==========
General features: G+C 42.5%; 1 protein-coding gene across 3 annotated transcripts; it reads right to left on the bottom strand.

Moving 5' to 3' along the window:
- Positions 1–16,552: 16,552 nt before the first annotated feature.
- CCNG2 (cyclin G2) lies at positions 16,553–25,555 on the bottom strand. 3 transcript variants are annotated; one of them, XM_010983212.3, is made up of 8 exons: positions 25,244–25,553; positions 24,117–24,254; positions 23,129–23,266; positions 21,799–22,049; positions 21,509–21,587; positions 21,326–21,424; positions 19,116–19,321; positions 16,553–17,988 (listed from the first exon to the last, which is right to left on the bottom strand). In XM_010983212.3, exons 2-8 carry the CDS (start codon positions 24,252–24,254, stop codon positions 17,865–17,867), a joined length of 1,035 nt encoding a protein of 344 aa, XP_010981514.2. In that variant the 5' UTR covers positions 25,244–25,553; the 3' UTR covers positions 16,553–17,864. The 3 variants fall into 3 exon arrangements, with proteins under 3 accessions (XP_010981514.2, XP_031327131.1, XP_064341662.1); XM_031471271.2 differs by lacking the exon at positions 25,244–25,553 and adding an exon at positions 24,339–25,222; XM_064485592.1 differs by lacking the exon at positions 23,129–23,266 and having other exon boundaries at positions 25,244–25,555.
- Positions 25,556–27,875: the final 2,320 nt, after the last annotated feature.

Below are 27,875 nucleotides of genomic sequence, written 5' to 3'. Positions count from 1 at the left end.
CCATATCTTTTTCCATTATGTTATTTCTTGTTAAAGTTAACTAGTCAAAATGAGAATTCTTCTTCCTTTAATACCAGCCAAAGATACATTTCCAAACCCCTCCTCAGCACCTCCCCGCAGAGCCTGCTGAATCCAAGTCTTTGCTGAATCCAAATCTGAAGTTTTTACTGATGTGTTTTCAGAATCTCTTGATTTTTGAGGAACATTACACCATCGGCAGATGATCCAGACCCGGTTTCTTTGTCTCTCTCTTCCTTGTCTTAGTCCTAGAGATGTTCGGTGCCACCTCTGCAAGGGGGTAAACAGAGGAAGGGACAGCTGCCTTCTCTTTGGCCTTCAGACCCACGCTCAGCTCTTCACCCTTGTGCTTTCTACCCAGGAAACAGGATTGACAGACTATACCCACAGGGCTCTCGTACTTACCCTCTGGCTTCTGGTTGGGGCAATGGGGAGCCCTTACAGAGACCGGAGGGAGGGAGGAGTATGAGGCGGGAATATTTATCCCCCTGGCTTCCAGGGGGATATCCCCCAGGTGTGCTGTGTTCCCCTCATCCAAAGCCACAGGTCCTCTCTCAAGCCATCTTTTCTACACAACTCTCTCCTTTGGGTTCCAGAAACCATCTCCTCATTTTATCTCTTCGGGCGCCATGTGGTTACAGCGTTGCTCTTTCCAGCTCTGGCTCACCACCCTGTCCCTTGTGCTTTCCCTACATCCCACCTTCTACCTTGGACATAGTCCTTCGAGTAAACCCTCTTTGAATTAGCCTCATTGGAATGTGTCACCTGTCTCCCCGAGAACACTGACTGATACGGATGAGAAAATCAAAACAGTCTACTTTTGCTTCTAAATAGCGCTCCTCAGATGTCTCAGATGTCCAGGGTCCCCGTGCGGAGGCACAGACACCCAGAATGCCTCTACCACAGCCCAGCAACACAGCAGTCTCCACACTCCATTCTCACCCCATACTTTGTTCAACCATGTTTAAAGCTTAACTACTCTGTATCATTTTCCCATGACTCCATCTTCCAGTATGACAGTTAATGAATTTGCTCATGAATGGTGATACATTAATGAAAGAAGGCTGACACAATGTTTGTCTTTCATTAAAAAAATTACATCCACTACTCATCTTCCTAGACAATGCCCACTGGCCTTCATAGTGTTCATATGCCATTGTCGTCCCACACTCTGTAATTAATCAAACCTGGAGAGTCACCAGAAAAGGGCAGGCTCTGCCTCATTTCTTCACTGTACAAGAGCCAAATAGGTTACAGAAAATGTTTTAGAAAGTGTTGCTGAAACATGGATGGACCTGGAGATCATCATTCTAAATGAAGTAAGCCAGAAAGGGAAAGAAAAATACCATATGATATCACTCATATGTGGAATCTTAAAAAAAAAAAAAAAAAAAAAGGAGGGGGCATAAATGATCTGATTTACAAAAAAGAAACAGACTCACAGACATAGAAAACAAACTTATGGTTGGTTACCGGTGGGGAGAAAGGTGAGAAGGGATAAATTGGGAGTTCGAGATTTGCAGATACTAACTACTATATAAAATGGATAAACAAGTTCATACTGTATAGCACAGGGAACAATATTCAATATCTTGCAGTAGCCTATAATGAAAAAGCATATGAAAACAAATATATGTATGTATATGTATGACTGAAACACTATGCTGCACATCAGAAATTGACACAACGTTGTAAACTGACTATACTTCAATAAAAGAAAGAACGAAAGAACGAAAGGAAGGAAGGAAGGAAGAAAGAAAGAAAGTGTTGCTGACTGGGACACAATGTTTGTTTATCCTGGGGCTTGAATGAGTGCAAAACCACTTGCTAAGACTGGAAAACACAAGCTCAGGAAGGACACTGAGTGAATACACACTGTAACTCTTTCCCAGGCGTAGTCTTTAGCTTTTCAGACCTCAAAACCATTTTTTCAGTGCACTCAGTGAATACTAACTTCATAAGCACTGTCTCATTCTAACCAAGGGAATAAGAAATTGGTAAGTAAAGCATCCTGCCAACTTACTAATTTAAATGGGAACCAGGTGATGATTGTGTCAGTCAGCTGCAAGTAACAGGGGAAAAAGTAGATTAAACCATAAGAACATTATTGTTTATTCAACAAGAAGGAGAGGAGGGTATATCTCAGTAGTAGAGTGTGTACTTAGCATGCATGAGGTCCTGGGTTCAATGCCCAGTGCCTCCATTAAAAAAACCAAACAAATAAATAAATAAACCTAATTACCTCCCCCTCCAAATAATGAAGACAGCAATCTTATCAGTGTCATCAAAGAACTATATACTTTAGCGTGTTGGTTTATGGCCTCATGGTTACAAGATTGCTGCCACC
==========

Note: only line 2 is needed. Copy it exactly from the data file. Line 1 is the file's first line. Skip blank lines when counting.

Moving 5' to 3' along the window: